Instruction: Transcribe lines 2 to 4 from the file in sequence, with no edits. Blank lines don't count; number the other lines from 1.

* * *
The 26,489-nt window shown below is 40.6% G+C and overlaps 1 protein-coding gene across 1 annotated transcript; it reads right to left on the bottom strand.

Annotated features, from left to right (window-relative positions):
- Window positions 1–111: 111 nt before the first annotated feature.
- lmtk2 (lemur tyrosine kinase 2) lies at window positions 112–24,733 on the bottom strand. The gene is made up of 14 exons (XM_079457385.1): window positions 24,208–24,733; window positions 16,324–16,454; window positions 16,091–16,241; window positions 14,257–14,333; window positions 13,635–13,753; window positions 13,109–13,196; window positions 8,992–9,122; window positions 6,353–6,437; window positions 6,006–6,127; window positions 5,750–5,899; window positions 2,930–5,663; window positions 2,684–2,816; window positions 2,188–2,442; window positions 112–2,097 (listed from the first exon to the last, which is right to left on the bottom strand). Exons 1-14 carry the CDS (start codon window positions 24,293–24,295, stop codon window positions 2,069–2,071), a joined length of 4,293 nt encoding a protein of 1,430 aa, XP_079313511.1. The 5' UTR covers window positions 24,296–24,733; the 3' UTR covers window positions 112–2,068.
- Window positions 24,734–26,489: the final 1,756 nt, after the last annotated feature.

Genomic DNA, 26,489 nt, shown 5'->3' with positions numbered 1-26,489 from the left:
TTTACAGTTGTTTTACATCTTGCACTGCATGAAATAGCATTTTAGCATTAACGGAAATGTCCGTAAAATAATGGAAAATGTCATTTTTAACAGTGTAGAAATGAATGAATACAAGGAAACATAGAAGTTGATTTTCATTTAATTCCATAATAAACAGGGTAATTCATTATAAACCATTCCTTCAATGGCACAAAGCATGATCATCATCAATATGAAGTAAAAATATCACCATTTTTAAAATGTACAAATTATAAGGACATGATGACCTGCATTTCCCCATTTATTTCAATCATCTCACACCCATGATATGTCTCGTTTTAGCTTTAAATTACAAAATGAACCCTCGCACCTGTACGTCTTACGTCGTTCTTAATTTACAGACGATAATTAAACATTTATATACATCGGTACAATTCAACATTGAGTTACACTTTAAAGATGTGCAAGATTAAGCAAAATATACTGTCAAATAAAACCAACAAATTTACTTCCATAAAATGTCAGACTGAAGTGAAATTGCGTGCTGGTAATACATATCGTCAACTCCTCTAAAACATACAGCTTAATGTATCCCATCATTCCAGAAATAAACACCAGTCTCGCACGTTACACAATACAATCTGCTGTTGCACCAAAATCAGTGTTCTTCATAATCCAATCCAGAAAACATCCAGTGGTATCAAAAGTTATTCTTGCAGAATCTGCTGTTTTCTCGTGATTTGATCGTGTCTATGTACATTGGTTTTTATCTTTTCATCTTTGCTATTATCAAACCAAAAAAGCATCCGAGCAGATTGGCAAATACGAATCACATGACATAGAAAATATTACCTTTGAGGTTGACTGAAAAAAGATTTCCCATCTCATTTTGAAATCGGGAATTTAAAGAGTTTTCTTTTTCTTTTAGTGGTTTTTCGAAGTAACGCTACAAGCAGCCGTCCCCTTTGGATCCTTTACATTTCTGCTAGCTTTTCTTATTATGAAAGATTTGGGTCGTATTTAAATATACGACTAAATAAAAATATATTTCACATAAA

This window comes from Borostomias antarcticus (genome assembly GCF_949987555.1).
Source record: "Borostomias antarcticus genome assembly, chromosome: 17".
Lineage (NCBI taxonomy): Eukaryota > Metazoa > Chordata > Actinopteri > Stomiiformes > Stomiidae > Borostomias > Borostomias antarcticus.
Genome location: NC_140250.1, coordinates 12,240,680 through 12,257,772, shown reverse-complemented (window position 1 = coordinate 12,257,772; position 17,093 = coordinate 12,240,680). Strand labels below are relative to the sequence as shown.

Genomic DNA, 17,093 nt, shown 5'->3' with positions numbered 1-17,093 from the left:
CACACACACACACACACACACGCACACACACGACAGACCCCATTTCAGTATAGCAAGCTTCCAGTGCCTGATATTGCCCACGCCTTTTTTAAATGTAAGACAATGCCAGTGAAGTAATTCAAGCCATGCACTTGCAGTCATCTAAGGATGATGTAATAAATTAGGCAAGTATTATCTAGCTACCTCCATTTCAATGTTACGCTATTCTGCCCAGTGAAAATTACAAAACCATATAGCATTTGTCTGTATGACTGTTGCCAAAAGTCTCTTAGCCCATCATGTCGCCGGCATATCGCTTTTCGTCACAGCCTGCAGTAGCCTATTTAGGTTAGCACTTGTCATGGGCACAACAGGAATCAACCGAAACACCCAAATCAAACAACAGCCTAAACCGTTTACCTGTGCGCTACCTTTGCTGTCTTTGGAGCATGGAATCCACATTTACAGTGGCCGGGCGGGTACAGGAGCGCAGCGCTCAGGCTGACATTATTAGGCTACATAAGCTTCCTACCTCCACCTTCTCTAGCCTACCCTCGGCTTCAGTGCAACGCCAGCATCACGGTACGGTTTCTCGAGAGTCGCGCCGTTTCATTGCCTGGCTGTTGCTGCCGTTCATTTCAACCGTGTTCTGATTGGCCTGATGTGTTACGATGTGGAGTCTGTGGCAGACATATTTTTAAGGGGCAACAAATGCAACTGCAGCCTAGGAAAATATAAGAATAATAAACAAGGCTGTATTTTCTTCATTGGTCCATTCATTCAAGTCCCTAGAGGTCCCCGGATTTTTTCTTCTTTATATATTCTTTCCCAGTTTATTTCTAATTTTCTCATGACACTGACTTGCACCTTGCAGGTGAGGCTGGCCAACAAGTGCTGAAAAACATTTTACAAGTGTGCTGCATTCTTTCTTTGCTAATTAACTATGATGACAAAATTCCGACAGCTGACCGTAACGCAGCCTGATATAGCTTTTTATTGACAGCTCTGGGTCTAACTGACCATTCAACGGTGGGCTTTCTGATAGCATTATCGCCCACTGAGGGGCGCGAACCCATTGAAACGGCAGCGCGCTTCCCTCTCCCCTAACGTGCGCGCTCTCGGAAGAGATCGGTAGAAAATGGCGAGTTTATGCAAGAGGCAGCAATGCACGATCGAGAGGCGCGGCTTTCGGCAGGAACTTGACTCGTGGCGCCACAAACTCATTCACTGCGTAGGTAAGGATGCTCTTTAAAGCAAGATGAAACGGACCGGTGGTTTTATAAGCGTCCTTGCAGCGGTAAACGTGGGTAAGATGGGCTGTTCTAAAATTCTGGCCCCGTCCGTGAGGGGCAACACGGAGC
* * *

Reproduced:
Annotated features, from left to right (window-relative positions):
- Window positions 1–111: 111 nt before the first annotated feature.
- lmtk2 (lemur tyrosine kinase 2) lies at window positions 112–24,733 on the bottom strand. The gene is made up of 14 exons (XM_079457385.1): window positions 24,208–24,733; window positions 16,324–16,454; window positions 16,091–16,241; window positions 14,257–14,333; window positions 13,635–13,753; window positions 13,109–13,196; window positions 8,992–9,122; window positions 6,353–6,437; window positions 6,006–6,127; window positions 5,750–5,899; window positions 2,930–5,663; window positions 2,684–2,816; window positions 2,188–2,442; window positions 112–2,097 (listed from the first exon to the last, which is right to left on the bottom strand). Exons 1-14 carry the CDS (start codon window positions 24,293–24,295, stop codon window positions 2,069–2,071), a joined length of 4,293 nt encoding a protein of 1,430 aa, XP_079313511.1. The 5' UTR covers window positions 24,296–24,733; the 3' UTR covers window positions 112–2,068.